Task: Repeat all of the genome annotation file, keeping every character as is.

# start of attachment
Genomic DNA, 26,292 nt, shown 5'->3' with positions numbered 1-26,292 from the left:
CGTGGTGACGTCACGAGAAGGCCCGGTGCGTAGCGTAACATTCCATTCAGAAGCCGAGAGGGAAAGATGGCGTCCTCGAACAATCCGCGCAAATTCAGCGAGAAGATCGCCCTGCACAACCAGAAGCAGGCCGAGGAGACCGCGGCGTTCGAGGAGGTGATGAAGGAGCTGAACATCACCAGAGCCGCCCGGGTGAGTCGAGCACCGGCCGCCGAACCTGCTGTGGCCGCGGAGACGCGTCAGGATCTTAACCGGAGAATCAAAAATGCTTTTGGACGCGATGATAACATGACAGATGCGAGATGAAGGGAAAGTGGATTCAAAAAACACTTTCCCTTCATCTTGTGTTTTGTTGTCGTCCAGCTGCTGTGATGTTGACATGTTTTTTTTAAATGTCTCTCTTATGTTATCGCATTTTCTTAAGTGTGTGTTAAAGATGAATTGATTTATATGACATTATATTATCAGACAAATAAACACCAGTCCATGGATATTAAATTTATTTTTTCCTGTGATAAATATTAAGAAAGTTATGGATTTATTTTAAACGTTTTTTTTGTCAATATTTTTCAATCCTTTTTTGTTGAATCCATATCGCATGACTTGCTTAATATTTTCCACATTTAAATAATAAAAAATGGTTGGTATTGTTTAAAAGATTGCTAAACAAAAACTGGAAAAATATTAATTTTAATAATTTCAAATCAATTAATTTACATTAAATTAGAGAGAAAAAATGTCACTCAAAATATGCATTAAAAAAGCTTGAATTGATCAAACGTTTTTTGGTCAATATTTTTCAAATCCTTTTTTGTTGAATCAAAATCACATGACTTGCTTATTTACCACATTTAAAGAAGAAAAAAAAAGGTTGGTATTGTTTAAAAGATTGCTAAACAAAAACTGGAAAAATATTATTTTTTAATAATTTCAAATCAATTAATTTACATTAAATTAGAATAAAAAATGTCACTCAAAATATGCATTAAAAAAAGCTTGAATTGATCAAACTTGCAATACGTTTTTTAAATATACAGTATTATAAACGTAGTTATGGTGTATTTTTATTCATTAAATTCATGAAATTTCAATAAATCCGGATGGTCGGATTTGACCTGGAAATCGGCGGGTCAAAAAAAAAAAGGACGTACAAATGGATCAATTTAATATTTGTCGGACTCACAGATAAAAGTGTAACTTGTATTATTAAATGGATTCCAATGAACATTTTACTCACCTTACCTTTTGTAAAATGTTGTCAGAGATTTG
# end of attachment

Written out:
Genomic DNA, 26,292 nt, shown 5'->3' with positions numbered 1-26,292 from the left:
CGTGGTGACGTCACGAGAAGGCCCGGTGCGTAGCGTAACATTCCATTCAGAAGCCGAGAGGGAAAGATGGCGTCCTCGAACAATCCGCGCAAATTCAGCGAGAAGATCGCCCTGCACAACCAGAAGCAGGCCGAGGAGACCGCGGCGTTCGAGGAGGTGATGAAGGAGCTGAACATCACCAGAGCCGCCCGGGTGAGTCGAGCACCGGCCGCCGAACCTGCTGTGGCCGCGGAGACGCGTCAGGATCTTAACCGGAGAATCAAAAATGCTTTTGGACGCGATGATAACATGACAGATGCGAGATGAAGGGAAAGTGGATTCAAAAAACACTTTCCCTTCATCTTGTGTTTTGTTGTCGTCCAGCTGCTGTGATGTTGACATGTTTTTTTTAAATGTCTCTCTTATGTTATCGCATTTTCTTAAGTGTGTGTTAAAGATGAATTGATTTATATGACATTATATTATCAGACAAATAAACACCAGTCCATGGATATTAAATTTATTTTTTCCTGTGATAAATATTAAGAAAGTTATGGATTTATTTTAAACGTTTTTTTTGTCAATATTTTTCAATCCTTTTTTGTTGAATCCATATCGCATGACTTGCTTAATATTTTCCACATTTAAATAATAAAAAATGGTTGGTATTGTTTAAAAGATTGCTAAACAAAAACTGGAAAAATATTAATTTTAATAATTTCAAATCAATTAATTTACATTAAATTAGAGAGAAAAAATGTCACTCAAAATATGCATTAAAAAAGCTTGAATTGATCAAACGTTTTTTGGTCAATATTTTTCAAATCCTTTTTTGTTGAATCAAAATCACATGACTTGCTTATTTACCACATTTAAAGAAGAAAAAAAAAGGTTGGTATTGTTTAAAAGATTGCTAAACAAAAACTGGAAAAATATTATTTTTTAATAATTTCAAATCAATTAATTTACATTAAATTAGAATAAAAAATGTCACTCAAAATATGCATTAAAAAAAGCTTGAATTGATCAAACTTGCAATACGTTTTTTAAATATACAGTATTATAAACGTAGTTATGGTGTATTTTTATTCATTAAATTCATGAAATTTCAATAAATCCGGATGGTCGGATTTGACCTGGAAATCGGCGGGTCAAAAAAAAAAAGGACGTACAAATGGATCAATTTAATATTTGTCGGACTCACAGATAAAAGTGTAACTTGTATTATTAAATGGATTCCAATGAACATTTTACTCACCTTACCTTTTGTAAAATGTTGTCAGAGATTTG